I spent three nights at Happy Camp.  I found the name ironic cuz I didn’t feel all that happy there.  My mind was agitated and I was skittish and easily spooked.  For instance, on my first full day in the woods I took a walk along the road and crossed over the national forest boundary into public land and came across a deserted cattle corral.  Its emptiness was haunting and my mind started playing tricks on me.  My mind saw a man in what was likely a wooden fence post.  I had a flash back of being flashed while walking alone on a road outside the city walls of Cortona, Italy and with a racing heart I bolted, looking over my shoulder until I made it safe back to camp.

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On my second full day in the woods I ventured away from camp.  Should I tell you how I was afraid of leaving stuff out at my campsite, like my stove, for fear that my campsite would be raided and my stuff stolen?  Yep, I had that thought.  My plan was to hike the Blue Lake trail that had been recommended to me by the gal at the forest ranger station in Bly.  It looked easy enough to get to the trailhead…get on road 3372 which, accordingly to the map, was across main road 34 and just opposite the road to Happy Camp.

I got on a road I hoped was Forest Service road 3372, though I didn’t see one of those brown signs with numbers.  I was supposed to drive 9 miles up this road before turning onto another road leading 2 more miles to the trailhead.  A more lush forest turned to a sparse and “unfriendly” lodge-pole pine forest.  No one knew where I was.  I didn’t for sure know where I was or if I was on the right road.  I started to feel vulnerable and shaky inside.  I missed my friends.  I wanted to hold someone’s hand.  I felt total relief when I finally saw the bleached out sign pointing to the trailhead and the brown sign confirming, YES, I was on road 3372.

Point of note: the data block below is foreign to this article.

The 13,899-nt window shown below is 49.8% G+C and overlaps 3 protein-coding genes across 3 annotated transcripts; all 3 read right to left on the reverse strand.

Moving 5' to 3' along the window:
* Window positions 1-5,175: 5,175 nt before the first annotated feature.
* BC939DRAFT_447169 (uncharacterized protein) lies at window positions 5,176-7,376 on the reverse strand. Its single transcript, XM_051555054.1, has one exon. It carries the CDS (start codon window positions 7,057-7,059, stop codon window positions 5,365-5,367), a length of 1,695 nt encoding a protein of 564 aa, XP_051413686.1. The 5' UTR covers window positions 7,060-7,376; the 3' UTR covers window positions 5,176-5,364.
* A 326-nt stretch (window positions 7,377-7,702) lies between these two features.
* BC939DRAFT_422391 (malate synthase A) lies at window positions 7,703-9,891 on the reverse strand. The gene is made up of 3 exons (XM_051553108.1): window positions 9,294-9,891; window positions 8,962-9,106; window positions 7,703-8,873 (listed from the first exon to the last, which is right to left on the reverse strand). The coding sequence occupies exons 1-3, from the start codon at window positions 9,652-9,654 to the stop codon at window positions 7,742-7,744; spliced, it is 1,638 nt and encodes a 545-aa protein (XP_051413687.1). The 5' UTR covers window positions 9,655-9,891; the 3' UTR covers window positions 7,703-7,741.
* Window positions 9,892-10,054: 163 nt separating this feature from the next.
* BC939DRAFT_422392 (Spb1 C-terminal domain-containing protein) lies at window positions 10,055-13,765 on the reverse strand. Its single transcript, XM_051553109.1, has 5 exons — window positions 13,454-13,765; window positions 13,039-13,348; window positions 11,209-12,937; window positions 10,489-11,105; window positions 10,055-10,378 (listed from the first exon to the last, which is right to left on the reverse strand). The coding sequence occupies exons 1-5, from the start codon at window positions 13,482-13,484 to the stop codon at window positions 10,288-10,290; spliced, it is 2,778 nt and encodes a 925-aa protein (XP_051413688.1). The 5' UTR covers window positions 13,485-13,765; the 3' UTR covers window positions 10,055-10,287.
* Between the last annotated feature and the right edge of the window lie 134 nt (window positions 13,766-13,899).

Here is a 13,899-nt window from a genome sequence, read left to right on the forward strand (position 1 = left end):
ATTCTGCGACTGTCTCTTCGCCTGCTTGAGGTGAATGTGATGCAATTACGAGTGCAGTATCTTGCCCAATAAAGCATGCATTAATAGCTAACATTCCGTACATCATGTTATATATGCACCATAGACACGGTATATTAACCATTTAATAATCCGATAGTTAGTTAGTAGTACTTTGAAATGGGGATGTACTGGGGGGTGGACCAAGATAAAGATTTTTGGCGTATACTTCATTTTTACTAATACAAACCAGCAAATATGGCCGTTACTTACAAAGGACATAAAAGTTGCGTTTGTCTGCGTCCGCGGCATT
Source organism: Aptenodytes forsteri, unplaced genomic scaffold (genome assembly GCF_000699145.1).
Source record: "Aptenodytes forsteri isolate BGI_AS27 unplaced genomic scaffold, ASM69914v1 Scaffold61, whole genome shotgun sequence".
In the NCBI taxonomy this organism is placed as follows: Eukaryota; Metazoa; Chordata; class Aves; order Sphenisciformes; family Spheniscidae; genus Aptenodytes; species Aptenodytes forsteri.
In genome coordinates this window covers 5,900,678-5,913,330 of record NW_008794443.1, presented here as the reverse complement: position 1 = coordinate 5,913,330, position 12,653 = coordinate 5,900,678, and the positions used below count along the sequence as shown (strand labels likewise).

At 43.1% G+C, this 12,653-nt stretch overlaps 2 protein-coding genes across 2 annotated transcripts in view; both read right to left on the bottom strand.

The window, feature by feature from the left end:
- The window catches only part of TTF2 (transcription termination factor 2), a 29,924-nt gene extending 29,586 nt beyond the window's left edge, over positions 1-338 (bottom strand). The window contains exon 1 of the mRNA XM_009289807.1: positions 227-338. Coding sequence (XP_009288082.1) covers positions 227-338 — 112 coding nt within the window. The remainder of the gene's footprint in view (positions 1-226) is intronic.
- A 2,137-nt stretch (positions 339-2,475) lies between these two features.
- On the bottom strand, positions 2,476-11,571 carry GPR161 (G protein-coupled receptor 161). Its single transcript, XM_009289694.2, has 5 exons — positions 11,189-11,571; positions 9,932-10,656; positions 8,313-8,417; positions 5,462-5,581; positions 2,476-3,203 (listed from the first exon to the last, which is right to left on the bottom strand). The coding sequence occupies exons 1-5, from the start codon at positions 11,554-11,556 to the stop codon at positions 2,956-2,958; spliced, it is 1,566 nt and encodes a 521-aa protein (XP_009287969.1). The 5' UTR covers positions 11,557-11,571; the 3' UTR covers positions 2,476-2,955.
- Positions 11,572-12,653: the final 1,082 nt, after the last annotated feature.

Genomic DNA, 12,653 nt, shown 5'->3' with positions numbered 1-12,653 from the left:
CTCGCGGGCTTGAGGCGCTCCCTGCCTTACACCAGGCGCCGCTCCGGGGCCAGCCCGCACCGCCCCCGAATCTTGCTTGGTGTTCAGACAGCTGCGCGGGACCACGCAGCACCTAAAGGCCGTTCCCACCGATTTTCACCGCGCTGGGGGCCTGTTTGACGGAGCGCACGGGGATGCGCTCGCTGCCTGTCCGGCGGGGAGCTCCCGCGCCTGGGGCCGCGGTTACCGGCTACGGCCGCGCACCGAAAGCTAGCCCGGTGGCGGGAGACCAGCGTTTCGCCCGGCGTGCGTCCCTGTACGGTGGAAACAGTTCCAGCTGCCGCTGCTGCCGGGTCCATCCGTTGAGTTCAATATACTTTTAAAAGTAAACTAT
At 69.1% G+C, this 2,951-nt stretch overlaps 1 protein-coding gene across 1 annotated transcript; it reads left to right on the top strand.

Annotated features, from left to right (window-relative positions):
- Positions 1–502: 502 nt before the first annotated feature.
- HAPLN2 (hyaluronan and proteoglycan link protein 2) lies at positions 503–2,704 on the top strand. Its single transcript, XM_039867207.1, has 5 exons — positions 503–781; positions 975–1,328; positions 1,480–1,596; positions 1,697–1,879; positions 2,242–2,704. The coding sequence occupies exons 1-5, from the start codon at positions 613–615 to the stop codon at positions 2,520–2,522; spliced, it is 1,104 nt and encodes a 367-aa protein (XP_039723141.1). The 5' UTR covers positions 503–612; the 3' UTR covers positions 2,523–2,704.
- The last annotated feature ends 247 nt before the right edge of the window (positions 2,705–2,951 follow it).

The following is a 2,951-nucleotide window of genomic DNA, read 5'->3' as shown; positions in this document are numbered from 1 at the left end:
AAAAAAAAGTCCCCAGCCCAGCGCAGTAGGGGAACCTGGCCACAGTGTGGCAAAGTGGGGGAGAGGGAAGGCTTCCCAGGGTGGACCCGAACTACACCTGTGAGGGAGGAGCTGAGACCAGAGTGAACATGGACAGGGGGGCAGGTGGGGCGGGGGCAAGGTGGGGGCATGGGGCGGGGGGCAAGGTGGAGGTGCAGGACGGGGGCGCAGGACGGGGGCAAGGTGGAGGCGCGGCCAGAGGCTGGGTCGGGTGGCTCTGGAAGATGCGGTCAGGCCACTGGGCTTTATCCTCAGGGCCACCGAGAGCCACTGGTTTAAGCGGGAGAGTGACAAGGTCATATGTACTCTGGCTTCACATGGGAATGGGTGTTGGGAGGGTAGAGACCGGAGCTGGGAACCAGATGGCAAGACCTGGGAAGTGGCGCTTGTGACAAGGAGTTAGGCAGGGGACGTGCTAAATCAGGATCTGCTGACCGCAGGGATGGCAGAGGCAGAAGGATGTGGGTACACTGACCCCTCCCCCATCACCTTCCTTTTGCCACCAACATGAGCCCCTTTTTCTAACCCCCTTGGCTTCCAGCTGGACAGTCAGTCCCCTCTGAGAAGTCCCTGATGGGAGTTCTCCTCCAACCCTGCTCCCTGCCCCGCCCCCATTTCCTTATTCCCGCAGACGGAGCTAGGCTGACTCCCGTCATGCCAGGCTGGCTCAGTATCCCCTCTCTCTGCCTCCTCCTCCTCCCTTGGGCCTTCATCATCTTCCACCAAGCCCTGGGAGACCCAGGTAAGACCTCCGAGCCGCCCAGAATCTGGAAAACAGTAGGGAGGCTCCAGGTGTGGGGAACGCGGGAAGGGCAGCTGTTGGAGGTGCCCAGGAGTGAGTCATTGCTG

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I got to the trailhead and I was THE ONLY one there.  This was a first for me.  I’ve *never* been THE ONLY one on a trail before.  I quietly gave myself a little pep talk…“you hike all the time, you have done plenty of solo hikes, you’ll be fine.”   I crawled over lots of fallen trees (known as dead fall) and did a good job of finding the trail again when it was temporarily covered by dead fall.  Cat scat was scattered on the trail so I knew the cats were around. I was hiking with bear spray, my protection against the wildcats.  As you can imagine, a potential encounter with a wildcat was another one of my fears.

I ate lunch on a rock on the lake shore, mosquitoes biting me by the dozens.  I heard something that sounded like an explosion somewhere on the other side of the lake.  My mind instantly thought, “someone is using dynamite to blow stuff up,” and then I remembered I was THE ONLY one up here.  Nothing was being blown up… I’d just heard a tree fall in the woods.  You want to hear something ironic?  With all the dead fall and hearing a tree fall, I wasn’t even afraid of a tree falling on me!